Plastic or Paper? Or something more substantial?
We all need to do our bit to recycle and protect the resources we have and I have seen huge changes to the way we have used bags over the years. When I was first married shopping bags were a permanent fixture on the arm of every housewife out doing the family shopping. Paper bags were reserved for goods that needed containment, sprouts, peas etc: these bags were then flattened out and stored to be used again around the house. Brown bags in particular were great for cleaning scorched irons and excellent pressing immaculate creases on men’s trousers.
When plastic carrier bags were introduced there were rumbles of outrage that members of the public were paying for the privilege of advertising for businesses. So often people turned the bags inside out to hide the shop’s name, until plastic carrier bags were provided for free, then the voices went very quiet.
How times have changed. We now live in a society that embraces advertising in any form from t-shirts to trainers and bags to bracelets. Some brand names are so popular and so sought after that they can cost ridiculous amounts of money. Several times I have seen people come out of Llidl and transfer their goods from the shop’s carrier bags into Marks and Spencer’s carrier bags, such is the snobbery surrounding modern-day shopping bags.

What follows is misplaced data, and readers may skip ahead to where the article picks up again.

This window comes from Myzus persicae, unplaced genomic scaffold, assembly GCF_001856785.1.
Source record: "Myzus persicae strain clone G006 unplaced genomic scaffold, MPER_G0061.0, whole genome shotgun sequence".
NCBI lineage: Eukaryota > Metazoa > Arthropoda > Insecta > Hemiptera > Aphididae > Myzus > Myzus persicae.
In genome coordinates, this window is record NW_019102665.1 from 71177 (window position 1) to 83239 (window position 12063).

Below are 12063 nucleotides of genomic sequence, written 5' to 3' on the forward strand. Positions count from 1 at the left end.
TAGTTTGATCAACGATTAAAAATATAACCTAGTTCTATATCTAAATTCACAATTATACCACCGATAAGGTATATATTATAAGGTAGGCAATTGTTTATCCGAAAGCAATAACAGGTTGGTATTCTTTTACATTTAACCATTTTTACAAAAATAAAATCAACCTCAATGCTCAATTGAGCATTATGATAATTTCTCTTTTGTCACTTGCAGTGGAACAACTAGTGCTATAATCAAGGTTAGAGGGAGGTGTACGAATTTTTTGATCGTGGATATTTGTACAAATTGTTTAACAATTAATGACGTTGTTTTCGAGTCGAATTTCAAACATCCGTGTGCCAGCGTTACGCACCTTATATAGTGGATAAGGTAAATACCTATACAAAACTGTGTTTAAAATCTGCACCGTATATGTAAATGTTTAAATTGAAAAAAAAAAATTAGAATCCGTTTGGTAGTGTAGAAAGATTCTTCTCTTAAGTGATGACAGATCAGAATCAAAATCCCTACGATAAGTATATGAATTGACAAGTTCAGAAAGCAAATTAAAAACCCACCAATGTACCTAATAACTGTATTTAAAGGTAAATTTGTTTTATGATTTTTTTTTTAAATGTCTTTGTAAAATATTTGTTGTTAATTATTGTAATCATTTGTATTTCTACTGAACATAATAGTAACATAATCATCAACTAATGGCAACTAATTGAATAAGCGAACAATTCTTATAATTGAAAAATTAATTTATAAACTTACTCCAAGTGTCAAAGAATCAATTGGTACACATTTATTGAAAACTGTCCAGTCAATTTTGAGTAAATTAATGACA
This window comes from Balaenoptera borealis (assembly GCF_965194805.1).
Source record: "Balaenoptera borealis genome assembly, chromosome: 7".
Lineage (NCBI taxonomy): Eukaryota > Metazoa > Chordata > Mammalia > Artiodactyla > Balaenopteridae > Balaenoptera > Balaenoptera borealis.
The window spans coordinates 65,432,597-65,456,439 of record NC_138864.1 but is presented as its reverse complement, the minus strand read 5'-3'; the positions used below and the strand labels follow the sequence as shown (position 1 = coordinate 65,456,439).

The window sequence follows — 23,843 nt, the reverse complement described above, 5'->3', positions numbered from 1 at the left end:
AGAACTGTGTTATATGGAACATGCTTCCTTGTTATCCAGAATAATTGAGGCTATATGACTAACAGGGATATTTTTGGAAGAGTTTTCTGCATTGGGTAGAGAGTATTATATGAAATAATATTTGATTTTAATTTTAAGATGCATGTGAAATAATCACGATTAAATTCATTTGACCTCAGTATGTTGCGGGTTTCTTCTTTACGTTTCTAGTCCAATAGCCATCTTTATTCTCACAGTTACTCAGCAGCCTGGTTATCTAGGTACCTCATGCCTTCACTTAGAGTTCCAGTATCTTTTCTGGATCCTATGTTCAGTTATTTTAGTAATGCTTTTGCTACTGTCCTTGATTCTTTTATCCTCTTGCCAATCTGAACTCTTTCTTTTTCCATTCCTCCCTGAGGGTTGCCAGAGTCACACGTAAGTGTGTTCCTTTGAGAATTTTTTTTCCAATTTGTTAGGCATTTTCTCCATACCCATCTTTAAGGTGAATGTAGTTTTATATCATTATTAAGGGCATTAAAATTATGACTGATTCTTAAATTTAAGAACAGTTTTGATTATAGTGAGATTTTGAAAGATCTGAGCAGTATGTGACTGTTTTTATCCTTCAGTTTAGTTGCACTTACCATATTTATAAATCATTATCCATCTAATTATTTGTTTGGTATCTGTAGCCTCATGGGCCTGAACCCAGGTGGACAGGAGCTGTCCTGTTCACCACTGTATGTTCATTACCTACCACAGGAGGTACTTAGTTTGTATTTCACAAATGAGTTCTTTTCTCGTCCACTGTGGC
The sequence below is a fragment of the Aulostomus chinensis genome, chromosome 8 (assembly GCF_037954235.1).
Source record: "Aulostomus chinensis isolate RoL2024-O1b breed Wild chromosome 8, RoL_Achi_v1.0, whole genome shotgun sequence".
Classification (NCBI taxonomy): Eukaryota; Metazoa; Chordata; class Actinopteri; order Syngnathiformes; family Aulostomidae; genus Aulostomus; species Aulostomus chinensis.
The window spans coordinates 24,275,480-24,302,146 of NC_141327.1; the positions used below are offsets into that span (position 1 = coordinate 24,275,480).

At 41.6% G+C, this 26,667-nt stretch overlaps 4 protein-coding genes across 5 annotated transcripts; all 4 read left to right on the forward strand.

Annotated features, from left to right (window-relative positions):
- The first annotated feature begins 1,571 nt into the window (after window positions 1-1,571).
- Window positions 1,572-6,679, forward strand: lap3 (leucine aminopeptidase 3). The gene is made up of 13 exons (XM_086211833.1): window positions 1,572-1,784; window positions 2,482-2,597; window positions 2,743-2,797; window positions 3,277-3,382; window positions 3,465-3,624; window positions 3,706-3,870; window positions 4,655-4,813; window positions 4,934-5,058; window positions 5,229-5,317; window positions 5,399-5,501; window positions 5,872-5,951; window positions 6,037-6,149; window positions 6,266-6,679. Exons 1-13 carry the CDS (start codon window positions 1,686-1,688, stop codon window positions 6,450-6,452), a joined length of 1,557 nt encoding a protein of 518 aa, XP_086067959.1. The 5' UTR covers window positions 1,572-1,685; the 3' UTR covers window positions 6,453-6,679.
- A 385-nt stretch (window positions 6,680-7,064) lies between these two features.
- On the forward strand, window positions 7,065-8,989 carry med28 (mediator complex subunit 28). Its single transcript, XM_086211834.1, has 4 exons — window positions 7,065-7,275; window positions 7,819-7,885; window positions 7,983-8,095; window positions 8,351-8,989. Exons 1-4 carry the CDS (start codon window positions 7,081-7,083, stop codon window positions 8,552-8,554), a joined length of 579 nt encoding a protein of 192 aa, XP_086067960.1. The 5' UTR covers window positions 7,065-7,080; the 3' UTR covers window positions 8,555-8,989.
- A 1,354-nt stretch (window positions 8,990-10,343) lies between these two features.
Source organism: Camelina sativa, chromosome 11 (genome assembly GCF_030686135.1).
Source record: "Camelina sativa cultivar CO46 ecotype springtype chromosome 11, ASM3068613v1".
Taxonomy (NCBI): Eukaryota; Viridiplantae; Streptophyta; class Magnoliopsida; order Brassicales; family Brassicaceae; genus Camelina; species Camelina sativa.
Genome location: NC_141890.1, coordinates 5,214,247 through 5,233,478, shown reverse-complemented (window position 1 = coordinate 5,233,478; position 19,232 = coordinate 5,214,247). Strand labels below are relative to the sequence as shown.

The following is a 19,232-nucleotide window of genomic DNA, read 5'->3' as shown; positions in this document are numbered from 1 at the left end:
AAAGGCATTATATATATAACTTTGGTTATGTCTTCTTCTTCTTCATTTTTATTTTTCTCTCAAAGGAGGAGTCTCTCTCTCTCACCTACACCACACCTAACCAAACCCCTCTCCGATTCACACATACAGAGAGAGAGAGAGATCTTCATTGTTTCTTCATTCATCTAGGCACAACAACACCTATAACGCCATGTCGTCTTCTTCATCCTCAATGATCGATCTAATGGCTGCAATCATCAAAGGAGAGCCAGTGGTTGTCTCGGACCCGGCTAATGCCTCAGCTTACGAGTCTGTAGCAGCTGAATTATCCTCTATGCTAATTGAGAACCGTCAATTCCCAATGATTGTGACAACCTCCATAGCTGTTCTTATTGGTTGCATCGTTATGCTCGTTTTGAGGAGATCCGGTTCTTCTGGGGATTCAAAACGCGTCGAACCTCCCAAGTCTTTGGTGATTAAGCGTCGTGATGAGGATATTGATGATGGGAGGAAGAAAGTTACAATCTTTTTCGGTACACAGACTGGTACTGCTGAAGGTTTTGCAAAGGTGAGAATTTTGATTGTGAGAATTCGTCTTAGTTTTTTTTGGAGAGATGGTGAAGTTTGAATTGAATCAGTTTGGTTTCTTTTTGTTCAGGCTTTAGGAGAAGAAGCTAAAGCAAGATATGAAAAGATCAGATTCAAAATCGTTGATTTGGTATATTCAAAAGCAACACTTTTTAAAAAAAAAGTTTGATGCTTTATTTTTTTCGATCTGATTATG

But we can not carry on producing the high volumes of plastic bags the way we have been, they are slow if not impossible to destroy and use up our resources. They can be a danger to our wildlife and our young children.
Personally, I try to make as many changes as I can to protect our resources for future generations. I am often amused when I hear ideas for recycling that are exactly the same things my parents and grandparents did every day of their lives.
The tote bags I make have a variety of uses but what makes them a bit different from mass-produced bags is the fact that some of the bags I make started out as something else. I’ve used some cushion covers, that were more suited to being used to carry every day bits and pieces. Nearly all of the bags I make are lined, have triple sewn seams for durability and strength, fully washable and should last for many, many years.
This beautiful bag has been hand stitched in an orangey red colour on a loose weave fabric. The cross stitch was sewn using embroidery floss. The back of the bag is calico and the lining is A strong cotton fabric. All seams are triple sewn for strength and durability.
Cost: £12 plus p&p